Article Date: 5/1/2011

Progress in Unraveling Meibomian Gland Dysfunction
Dry Eye Dx and Tx

Progress in Unraveling Meibomian Gland Dysfunction

By Katherine M. Mastrota, MS, OD, FAAO; Kelly K. Nichols, OD, MPH, PhD; & Gary Foulks, MD

In late 2008, the Tear Film and Ocular Surface Society (TFOS), a nonprofit organization with the primary mission of advancing research, literacy, and educational aspects of the tear film and ocular surface scientific field across the globe, initiated a workshop on meibomian gland dysfunction (MGD). More than 50 international experts participated in the effort, which occurred over a two-year period. The process was sponsored generously through industry support via unrestricted grants to TFOS, allowing volunteers to come together to create a consensus overview of the field. In addition to an exhaustive international literature-based review of the salient research, emerging concepts such as a new diagnostic and management algorithm are also included. This report, published in the March 2011 issue of Investigative Ophthalmology & Visual Science, is the most current, definitive summary of the meibomian gland in health and disease.

A two-page perforated pull-out summary of the full report, compliments of TFOS, is included in this issue of Contact Lens Spectrum. The full report can be downloaded at the TFOS website (www.tearfilm.org).

Evidence-Based Approach

Evidence-based principles guided the preparation of the MGD Workshop report. The same evidence guidelines were used in the International Dry Eye Workshop process and are a modification of the American Academy of Ophthalmology Preferred Practice Patterns guidelines. As such, the new diagnosis and management algorithm presented in the report is an assimilation of the clinical research published to date.

It is important to note that evidence on management of MGD is somewhat limited, the existing studies are often relatively small and are neither randomized nor placebo-controlled, and most management and therapeutic techniques are used off-label. Thus, the recommendations reported here likely will continue to undergo evaluation in both clinical practice and clinical research.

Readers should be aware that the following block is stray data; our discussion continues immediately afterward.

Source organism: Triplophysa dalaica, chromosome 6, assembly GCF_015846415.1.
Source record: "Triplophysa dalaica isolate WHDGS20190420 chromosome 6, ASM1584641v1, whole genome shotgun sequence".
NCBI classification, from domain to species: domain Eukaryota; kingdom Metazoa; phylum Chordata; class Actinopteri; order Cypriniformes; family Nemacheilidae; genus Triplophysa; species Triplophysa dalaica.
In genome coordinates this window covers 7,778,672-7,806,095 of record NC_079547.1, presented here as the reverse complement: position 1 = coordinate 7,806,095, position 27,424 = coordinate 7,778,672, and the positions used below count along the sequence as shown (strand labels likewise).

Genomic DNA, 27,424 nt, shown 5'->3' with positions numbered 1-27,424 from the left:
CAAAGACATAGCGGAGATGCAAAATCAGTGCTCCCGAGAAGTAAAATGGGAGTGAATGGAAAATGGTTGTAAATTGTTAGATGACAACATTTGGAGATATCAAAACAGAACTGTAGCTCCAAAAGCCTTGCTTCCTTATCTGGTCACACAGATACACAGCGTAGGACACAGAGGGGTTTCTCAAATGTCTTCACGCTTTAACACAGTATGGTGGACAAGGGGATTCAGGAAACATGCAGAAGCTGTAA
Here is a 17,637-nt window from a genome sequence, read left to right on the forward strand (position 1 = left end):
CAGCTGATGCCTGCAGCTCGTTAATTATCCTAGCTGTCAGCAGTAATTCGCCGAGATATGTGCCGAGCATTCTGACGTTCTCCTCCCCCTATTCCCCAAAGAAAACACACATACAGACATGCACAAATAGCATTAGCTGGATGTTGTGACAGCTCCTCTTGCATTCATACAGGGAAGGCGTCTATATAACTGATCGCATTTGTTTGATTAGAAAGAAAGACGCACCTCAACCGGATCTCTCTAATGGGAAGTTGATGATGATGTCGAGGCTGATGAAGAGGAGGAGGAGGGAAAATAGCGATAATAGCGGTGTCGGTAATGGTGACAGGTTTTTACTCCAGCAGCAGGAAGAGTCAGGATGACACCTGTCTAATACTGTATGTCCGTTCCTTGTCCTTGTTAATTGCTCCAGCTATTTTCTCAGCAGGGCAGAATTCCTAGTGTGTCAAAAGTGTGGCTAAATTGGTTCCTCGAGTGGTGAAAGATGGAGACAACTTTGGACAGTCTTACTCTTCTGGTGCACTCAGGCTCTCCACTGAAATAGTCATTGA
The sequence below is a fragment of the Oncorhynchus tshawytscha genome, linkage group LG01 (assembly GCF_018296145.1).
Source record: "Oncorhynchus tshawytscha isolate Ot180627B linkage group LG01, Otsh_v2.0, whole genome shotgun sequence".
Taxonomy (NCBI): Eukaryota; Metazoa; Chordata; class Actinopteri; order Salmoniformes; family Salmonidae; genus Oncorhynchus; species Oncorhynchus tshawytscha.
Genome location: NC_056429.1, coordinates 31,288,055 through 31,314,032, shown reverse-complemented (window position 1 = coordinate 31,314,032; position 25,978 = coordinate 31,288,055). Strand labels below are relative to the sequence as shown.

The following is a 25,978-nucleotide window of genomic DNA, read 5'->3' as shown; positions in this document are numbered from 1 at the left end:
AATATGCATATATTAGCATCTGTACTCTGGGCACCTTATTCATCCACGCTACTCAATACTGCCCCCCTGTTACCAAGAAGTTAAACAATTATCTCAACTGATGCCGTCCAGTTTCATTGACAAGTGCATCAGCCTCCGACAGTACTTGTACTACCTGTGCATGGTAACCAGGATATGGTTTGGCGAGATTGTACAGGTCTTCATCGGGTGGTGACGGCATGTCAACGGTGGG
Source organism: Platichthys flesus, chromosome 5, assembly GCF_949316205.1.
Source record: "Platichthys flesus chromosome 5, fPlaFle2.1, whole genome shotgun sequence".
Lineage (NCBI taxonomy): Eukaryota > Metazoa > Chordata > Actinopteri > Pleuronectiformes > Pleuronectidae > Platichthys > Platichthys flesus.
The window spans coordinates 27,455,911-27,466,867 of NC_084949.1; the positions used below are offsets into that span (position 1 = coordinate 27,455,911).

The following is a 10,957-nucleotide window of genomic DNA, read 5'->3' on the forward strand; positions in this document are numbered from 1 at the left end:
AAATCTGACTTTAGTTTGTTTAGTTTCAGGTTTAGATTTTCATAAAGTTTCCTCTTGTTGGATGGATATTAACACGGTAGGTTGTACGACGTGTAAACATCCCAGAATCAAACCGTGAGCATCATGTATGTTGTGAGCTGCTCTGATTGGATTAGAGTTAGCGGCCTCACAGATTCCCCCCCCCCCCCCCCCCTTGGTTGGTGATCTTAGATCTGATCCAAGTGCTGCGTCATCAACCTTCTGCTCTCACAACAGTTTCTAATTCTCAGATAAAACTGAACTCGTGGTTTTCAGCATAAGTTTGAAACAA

Key Clinical Findings

MGD may be the most common cause of evaporative dry eye and may also have some association with aqueous-deficient dry eye. Therefore, a complete dry eye examination should include symptom evaluation, clinical assessment of the meibomian glands, meibomian gland expressibility, and evaluation of the quality of meibomian gland secretions. Co-existing dry eye should be evaluated through assessment of tear film instability and ocular surface staining. It is our hope that this report will motivate clinicians to look at the meibomian glands more closely, as well as inspire future research with the ultimate goal of improving care of MGD and dry eye patients.

The eyecare community at large receives with excitement the Meibomian Gland Workshop Report. A momentous undertaking of TFOS, it will serve as a superlative resource for clinicians and researchers striving to unravel the mysteries and management of ocular surface disease. CLS

For references, please visit www.clspectrum.com/references.asp and click on document #186.


Dr. Mastrota is secretary of the newly formed Ocular Surface Society of Optometry (OSSO). She is center director at the New York Office of Omni Eye Services and is a consultant to Allergan, AMO, B+L, Inspire, Noble Vision, and Cynacon Ocusoft. You can reach her at katherinemastrota@msn.com.
Dr. Nichols is an associate professor at the Ohio State University College of Optometry. She has current NIH funding to study dry eye in postmenopausal women in addition to research funding through Alcon, Inspire, and Pfizer. She was the chair of the steering committee for the TFOS Meibomian Gland Dysfunction workshop. Dr. Nichols is also a consultant for or has received lecture honoraria from Alcon, Allergan, Inspire, Pfizer, TearLab, Celtic, and Eleven Biotherapeutics.
Dr. Foulks is Emeritus Professor of Ophthalmology in the Department of Ophthalmology and Visual Sciences of the University of Louisville School of Medicine and a former director of the Cornea and External Disease Service at this institution. He was also assistant dean for Clinical Trial Research at the University of Louisville School of Medicine. He is a consultant for Alcon, Allergan, B+L, Eleven Biotherapeutics, Inspire, Merck, Otsuka, Pfizer, Santen, Scynexis, and TearLab; has received research funds from Alcon and Inspire; and was supported on an NIH grant.

Contact Lens Spectrum, Issue: May 2011